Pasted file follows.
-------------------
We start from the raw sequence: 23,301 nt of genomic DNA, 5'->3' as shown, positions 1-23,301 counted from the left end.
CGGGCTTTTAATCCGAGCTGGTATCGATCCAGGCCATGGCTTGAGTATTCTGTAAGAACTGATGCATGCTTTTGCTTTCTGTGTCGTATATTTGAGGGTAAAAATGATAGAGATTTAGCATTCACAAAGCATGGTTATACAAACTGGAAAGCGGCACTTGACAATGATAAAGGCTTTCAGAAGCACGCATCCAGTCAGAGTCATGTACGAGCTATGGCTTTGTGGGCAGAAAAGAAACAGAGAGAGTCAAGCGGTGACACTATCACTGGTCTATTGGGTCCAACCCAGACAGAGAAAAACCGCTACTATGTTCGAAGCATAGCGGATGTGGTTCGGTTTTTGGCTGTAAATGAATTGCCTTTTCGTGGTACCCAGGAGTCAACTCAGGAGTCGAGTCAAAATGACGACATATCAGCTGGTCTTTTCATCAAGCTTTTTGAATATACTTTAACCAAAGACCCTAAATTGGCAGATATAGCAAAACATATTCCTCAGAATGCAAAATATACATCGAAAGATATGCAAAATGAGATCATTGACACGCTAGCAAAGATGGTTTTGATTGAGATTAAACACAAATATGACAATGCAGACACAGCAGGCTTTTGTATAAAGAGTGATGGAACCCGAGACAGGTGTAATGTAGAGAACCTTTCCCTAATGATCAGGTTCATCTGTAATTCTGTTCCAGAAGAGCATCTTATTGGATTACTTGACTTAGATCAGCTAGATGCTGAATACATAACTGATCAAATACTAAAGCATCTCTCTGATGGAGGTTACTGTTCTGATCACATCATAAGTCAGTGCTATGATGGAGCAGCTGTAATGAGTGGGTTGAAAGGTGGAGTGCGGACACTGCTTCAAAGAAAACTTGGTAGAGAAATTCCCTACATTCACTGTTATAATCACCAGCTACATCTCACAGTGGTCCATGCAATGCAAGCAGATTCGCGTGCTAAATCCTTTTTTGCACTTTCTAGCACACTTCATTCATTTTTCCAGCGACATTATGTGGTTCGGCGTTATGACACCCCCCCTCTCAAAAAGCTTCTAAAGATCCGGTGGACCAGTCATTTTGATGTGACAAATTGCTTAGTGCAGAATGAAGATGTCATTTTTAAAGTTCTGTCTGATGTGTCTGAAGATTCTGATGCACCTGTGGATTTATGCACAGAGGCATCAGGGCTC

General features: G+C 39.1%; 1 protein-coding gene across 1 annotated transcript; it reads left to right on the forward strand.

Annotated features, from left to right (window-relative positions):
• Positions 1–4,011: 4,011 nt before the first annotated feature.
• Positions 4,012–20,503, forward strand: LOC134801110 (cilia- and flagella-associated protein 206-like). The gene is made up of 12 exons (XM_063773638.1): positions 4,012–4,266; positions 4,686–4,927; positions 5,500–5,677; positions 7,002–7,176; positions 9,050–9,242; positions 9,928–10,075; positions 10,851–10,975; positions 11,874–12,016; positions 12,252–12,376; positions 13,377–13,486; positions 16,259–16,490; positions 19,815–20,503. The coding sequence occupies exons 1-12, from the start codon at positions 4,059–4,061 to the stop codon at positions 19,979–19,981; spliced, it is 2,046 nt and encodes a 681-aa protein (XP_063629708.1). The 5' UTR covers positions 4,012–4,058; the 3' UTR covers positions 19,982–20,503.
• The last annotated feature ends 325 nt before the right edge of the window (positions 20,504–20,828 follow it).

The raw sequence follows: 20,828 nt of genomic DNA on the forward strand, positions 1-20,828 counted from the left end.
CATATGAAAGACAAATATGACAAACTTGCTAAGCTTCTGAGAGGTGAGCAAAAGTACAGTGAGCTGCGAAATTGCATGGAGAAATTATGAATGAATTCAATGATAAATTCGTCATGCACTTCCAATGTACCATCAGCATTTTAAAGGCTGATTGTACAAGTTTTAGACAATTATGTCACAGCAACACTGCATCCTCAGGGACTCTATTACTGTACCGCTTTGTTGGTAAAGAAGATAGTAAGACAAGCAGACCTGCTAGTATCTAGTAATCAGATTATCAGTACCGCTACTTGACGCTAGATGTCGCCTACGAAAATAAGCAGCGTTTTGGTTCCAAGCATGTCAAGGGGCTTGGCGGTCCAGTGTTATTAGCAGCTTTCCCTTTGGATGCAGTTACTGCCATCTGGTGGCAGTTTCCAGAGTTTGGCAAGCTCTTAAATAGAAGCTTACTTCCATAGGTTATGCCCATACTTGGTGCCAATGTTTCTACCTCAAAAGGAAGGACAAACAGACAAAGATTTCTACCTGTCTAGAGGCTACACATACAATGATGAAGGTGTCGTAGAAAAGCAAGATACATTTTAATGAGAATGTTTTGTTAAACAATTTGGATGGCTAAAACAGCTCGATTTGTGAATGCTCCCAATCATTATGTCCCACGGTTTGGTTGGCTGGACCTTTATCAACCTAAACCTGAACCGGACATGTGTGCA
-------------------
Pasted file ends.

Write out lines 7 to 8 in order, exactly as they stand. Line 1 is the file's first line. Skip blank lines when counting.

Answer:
• The last annotated feature ends 325 nt before the right edge of the window (positions 20,504–20,828 follow it).

The raw sequence follows: 20,828 nt of genomic DNA on the forward strand, positions 1-20,828 counted from the left end.